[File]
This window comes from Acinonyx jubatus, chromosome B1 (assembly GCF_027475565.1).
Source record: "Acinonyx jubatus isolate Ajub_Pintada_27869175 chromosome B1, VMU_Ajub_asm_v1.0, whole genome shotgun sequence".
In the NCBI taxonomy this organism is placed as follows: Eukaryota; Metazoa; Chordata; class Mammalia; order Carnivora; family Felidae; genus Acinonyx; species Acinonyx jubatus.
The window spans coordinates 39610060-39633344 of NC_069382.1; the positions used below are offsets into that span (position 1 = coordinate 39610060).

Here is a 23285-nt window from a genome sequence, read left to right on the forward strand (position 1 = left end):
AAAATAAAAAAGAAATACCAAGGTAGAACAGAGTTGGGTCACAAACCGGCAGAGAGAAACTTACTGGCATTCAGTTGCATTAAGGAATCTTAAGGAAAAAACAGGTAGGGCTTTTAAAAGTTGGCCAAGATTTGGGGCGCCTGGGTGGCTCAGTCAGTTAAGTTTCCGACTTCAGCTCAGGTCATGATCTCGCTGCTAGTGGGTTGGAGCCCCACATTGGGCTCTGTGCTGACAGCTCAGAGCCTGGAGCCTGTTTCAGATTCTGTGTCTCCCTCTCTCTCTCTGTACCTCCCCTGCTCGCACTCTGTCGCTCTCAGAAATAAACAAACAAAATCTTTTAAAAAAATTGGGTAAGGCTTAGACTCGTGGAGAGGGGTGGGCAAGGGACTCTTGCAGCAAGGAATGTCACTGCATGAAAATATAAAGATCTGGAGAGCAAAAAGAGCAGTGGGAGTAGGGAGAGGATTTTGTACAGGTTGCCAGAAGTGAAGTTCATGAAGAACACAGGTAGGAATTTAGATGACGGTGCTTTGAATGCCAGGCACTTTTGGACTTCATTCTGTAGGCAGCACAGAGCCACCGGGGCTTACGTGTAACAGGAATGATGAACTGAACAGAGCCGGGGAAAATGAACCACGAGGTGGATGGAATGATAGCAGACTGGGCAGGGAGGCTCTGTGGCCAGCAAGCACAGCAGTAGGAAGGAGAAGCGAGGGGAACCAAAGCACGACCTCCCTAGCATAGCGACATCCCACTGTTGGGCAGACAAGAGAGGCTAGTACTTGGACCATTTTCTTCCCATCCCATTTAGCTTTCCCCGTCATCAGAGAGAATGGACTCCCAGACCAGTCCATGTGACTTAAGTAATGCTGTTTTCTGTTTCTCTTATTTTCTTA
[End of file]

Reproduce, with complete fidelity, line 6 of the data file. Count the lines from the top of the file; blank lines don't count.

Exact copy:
AAAATAAAAAAGAAATACCAAGGTAGAACAGAGTTGGGTCACAAACCGGCAGAGAGAAACTTACTGGCATTCAGTTGCATTAAGGAATCTTAAGGAAAAAACAGGTAGGGCTTTTAAAAGTTGGCCAAGATTTGGGGCGCCTGGGTGGCTCAGTCAGTTAAGTTTCCGACTTCAGCTCAGGTCATGATCTCGCTGCTAGTGGGTTGGAGCCCCACATTGGGCTCTGTGCTGACAGCTCAGAGCCTGGAGCCTGTTTCAGATTCTGTGTCTCCCTCTCTCTCTCTGTACCTCCCCTGCTCGCACTCTGTCGCTCTCAGAAATAAACAAACAAAATCTTTTAAAAAAATTGGGTAAGGCTTAGACTCGTGGAGAGGGGTGGGCAAGGGACTCTTGCAGCAAGGAATGTCACTGCATGAAAATATAAAGATCTGGAGAGCAAAAAGAGCAGTGGGAGTAGGGAGAGGATTTTGTACAGGTTGCCAGAAGTGAAGTTCATGAAGAACACAGGTAGGAATTTAGATGACGGTGCTTTGAATGCCAGGCACTTTTGGACTTCATTCTGTAGGCAGCACAGAGCCACCGGGGCTTACGTGTAACAGGAATGATGAACTGAACAGAGCCGGGGAAAATGAACCACGAGGTGGATGGAATGATAGCAGACTGGGCAGGGAGGCTCTGTGGCCAGCAAGCACAGCAGTAGGAAGGAGAAGCGAGGGGAACCAAAGCACGACCTCCCTAGCATAGCGACATCCCACTGTTGGGCAGACAAGAGAGGCTAGTACTTGGACCATTTTCTTCCCATCCCATTTAGCTTTCCCCGTCATCAGAGAGAATGGACTCCCAGACCAGTCCATGTGACTTAAGTAATGCTGTTTTCTGTTTCTCTTATTTTCTTA